INTERPOL has announced the seizure of $130,000,000 million worth of money and virtual assets linked to various cybercrimes and money laundering operations.
The law enforcement operation is codenamed “HAECHI III” and lasted between June 28 and November 23, 2022, allowing INTERPOL to arrest almost a thousand suspects.
“In total, the operation resulted in the arrest of 975 individuals and allowed investigators to resolve more than 1,600 cases,” reads Interpol’s announcement.
“In addition, almost 2,800 bank and virtual-asset accounts linked to the illicit proceeds of online financial crime were blocked.”
The types of cybercrimes that generated the said amount include romance scams, voice phishing, sextortion, investment fraud, and money laundering associated with illegal online gambling.
As a result of the action, INTERPOL also generated 95 notices and diffusions while also detecting sixteen new crime trends that will help law enforcement around the globe take more targeted action against cybercriminals.
The new trends involve variations of romance scams and investment frauds that malicious actors constantly evolve to maintain an element of novelty.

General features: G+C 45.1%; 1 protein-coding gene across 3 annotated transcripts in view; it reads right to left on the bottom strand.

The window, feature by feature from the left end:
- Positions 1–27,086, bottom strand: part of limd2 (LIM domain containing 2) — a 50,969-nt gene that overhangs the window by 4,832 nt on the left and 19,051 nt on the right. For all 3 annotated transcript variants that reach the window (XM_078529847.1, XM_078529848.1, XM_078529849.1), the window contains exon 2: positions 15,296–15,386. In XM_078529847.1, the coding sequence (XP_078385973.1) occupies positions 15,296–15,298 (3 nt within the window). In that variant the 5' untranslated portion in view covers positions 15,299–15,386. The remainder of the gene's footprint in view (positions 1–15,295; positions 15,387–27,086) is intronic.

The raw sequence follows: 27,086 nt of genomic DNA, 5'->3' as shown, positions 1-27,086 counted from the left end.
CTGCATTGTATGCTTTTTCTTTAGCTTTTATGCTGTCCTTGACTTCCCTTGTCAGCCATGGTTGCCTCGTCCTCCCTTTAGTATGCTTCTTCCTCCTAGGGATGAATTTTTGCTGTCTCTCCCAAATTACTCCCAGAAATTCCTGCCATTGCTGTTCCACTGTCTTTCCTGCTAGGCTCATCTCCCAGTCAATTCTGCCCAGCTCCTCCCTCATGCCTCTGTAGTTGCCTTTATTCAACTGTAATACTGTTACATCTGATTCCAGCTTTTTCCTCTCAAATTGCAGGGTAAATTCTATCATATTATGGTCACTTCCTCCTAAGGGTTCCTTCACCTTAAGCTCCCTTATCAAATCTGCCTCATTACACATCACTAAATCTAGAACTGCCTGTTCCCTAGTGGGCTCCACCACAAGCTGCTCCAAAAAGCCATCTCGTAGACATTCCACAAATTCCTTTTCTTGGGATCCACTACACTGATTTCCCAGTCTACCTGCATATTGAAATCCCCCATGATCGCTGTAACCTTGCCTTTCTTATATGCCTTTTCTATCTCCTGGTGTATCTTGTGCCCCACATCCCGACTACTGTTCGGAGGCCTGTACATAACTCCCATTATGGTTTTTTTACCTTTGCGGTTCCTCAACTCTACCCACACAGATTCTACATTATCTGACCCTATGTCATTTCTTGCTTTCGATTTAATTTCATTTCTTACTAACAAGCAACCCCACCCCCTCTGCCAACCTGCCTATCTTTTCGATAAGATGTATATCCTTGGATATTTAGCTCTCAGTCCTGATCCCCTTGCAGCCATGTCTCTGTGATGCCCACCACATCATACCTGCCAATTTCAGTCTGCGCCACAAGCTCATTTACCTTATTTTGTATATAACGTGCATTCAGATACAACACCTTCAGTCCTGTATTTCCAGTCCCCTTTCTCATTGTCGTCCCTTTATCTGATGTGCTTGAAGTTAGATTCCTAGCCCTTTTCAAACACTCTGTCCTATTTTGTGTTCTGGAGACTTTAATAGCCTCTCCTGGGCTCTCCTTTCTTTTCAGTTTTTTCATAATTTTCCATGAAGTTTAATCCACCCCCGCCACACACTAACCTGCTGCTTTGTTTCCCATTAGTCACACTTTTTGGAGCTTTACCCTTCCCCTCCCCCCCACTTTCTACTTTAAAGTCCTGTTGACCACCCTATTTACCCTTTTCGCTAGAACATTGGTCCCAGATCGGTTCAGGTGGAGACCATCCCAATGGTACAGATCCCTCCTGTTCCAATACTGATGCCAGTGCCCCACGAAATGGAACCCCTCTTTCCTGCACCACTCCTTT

Moreover, INTERPOL observed a rise in encrypted messaging apps used by scammers for exchanging information with victims in investment schemes.
Two highlights of operation HAECHI III are:
- The arrest of two Koreans in Greece and Italy who had embezzled $29,100,000 from 2,000 victims in Korea.
- The arrest of members of an India-based crime group that impersonated INTERPOL officers to call victims and trick them into sending them $159,000 in cryptocurrency.
INTERPOL’s announcement also underlines the effectiveness of its new anti-money laundering rapid response protocol mechanism (ARRP), which was tested for the first time in the agency’s previous operation, codenamed ‘Operation Jackal.’
Thanks to ARRP, an Irish company that fell victim to business email compromise (BEC) scammers had $1,250,000 million returned to them. This was the total amount the company lost to the BEC scammers, which ARRP helped trace and seize.
Since January 2022, when the pilot testing phase of ARRP started, the tool has helped recover $120,000,000 in cybercriminal proceeds.